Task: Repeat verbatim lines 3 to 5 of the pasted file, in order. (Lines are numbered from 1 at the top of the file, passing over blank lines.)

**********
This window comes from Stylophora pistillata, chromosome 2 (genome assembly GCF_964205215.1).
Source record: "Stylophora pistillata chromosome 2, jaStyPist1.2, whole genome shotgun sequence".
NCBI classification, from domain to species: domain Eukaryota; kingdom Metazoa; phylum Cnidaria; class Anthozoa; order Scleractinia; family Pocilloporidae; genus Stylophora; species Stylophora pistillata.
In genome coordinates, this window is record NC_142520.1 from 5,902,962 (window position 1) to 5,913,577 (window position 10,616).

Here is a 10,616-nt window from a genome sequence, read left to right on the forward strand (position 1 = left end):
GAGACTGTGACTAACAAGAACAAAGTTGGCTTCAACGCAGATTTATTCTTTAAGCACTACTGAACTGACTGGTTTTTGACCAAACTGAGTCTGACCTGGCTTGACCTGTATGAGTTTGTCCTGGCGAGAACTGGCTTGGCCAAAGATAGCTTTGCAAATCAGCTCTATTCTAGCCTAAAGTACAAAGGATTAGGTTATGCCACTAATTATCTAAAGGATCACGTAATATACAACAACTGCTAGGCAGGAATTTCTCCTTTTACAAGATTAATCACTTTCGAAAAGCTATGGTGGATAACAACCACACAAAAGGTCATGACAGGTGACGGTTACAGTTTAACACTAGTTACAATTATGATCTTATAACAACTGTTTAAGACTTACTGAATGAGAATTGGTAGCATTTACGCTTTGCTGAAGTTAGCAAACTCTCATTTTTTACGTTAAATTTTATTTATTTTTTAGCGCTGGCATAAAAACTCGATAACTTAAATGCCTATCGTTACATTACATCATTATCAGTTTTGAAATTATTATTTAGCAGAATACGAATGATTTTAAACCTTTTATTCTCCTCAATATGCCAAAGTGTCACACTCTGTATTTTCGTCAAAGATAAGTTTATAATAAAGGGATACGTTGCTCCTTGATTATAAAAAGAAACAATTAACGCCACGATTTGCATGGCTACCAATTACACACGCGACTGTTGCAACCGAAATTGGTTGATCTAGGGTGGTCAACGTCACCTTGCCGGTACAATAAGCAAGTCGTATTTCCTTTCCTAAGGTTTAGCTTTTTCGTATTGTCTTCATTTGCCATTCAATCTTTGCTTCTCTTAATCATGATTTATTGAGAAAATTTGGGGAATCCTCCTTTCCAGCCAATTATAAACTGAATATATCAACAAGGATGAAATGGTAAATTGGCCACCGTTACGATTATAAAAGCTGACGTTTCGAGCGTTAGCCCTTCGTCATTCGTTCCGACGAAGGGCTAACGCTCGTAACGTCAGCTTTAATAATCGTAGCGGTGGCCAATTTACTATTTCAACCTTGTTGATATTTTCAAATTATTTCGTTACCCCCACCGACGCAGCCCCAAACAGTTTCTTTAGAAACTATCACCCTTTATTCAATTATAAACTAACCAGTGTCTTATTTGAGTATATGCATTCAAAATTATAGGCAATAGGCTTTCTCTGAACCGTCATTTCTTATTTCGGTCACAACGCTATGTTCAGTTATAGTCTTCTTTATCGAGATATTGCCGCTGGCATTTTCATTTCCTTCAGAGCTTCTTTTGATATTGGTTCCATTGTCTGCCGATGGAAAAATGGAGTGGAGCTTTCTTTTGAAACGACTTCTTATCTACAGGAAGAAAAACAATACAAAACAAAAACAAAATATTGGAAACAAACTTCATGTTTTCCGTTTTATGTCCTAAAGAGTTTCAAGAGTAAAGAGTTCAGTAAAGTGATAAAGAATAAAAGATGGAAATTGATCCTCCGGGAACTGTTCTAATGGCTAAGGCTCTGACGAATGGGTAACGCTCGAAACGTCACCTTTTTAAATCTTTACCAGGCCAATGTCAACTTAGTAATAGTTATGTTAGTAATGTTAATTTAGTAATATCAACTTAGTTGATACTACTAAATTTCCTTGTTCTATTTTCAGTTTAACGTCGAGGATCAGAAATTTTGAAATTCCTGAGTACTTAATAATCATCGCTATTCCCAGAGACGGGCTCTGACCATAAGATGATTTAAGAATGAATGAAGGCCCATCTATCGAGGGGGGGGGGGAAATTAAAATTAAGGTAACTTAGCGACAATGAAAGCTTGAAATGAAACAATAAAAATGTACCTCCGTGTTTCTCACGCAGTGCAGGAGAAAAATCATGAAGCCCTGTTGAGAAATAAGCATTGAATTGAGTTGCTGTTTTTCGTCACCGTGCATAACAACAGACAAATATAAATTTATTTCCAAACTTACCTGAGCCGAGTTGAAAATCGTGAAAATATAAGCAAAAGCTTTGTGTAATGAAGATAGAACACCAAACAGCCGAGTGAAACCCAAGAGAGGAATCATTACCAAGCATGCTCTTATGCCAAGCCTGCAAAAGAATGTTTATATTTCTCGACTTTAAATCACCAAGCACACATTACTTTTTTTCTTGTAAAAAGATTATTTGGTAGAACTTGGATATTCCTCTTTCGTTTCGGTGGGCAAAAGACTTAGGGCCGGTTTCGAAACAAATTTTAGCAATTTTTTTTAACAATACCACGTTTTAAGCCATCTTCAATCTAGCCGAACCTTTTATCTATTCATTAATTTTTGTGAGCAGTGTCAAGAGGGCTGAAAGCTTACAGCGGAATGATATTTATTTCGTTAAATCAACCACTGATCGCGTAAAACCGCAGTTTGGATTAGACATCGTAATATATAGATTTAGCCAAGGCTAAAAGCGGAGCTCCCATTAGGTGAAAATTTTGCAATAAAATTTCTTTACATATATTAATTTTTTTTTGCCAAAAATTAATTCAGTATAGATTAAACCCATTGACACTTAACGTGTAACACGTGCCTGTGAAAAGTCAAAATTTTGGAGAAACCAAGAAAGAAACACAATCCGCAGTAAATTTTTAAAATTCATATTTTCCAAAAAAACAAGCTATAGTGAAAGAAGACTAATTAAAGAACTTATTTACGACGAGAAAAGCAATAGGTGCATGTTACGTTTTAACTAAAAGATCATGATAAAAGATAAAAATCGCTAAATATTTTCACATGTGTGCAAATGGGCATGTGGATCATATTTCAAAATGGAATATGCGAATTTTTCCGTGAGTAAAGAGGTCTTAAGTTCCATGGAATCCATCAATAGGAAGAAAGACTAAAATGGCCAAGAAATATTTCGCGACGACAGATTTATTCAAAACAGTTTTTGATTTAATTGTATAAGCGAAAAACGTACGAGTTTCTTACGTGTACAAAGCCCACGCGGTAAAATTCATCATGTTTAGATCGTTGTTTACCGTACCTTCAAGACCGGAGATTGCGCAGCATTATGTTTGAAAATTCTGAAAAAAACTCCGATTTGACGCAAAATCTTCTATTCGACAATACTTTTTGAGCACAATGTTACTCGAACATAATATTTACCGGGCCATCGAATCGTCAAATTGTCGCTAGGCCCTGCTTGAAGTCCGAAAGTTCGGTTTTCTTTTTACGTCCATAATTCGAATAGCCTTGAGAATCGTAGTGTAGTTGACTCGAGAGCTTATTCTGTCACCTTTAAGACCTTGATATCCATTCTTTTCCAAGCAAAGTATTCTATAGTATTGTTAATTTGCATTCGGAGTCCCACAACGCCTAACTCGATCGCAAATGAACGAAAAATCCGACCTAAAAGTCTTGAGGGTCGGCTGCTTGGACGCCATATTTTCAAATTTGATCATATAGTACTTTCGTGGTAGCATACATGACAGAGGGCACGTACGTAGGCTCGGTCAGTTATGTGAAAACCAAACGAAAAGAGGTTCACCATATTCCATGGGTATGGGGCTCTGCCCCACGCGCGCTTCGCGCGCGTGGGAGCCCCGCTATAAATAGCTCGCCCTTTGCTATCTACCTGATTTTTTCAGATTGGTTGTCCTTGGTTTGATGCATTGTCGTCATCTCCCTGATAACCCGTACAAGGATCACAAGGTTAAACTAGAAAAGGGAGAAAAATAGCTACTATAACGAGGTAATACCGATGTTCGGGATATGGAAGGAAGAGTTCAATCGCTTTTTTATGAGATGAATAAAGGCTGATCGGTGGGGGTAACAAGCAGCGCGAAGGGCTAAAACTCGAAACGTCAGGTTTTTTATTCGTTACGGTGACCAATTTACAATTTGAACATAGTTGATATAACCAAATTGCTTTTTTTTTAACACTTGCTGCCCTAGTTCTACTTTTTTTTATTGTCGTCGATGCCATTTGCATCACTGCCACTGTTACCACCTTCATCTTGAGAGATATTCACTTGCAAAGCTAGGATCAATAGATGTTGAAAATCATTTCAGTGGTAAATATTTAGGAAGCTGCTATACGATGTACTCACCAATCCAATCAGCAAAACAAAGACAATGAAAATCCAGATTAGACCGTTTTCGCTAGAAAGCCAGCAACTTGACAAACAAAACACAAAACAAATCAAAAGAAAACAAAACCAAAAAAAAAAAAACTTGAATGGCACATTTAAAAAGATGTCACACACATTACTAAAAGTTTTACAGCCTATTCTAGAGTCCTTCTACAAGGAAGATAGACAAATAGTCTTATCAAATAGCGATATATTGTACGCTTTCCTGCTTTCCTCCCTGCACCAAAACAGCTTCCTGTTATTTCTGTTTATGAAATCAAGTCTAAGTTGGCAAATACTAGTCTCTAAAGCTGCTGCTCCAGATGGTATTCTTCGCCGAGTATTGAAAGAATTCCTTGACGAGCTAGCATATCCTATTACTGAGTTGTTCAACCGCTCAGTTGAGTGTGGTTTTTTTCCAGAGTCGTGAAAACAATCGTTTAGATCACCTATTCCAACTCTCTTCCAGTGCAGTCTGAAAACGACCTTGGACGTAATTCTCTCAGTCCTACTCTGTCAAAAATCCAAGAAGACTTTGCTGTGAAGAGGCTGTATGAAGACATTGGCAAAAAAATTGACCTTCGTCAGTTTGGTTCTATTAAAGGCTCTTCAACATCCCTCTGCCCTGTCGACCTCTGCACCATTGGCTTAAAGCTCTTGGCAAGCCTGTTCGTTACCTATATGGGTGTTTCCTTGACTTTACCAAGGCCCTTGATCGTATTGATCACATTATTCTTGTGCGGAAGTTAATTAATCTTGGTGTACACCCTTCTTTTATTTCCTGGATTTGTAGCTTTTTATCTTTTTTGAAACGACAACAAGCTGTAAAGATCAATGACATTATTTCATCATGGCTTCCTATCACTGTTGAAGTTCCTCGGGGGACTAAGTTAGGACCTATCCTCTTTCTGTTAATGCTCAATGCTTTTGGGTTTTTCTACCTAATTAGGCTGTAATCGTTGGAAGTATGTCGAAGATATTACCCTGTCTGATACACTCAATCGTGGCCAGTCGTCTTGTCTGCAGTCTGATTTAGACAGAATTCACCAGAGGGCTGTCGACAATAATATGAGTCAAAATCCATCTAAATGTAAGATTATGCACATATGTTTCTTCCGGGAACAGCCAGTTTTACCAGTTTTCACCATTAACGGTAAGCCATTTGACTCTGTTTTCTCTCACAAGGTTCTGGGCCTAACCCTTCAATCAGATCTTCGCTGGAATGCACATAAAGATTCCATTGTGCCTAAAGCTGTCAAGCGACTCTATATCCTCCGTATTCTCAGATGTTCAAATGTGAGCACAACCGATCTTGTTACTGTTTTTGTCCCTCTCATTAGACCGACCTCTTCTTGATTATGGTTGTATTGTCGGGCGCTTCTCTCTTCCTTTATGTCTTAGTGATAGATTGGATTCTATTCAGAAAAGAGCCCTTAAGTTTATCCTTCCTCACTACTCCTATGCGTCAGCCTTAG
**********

NCBI classification, from domain to species: domain Eukaryota; kingdom Metazoa; phylum Cnidaria; class Anthozoa; order Scleractinia; family Pocilloporidae; genus Stylophora; species Stylophora pistillata.
In genome coordinates, this window is record NC_142520.1 from 5,902,962 (window position 1) to 5,913,577 (window position 10,616).

Here is a 10,616-nt window from a genome sequence, read left to right on the forward strand (position 1 = left end):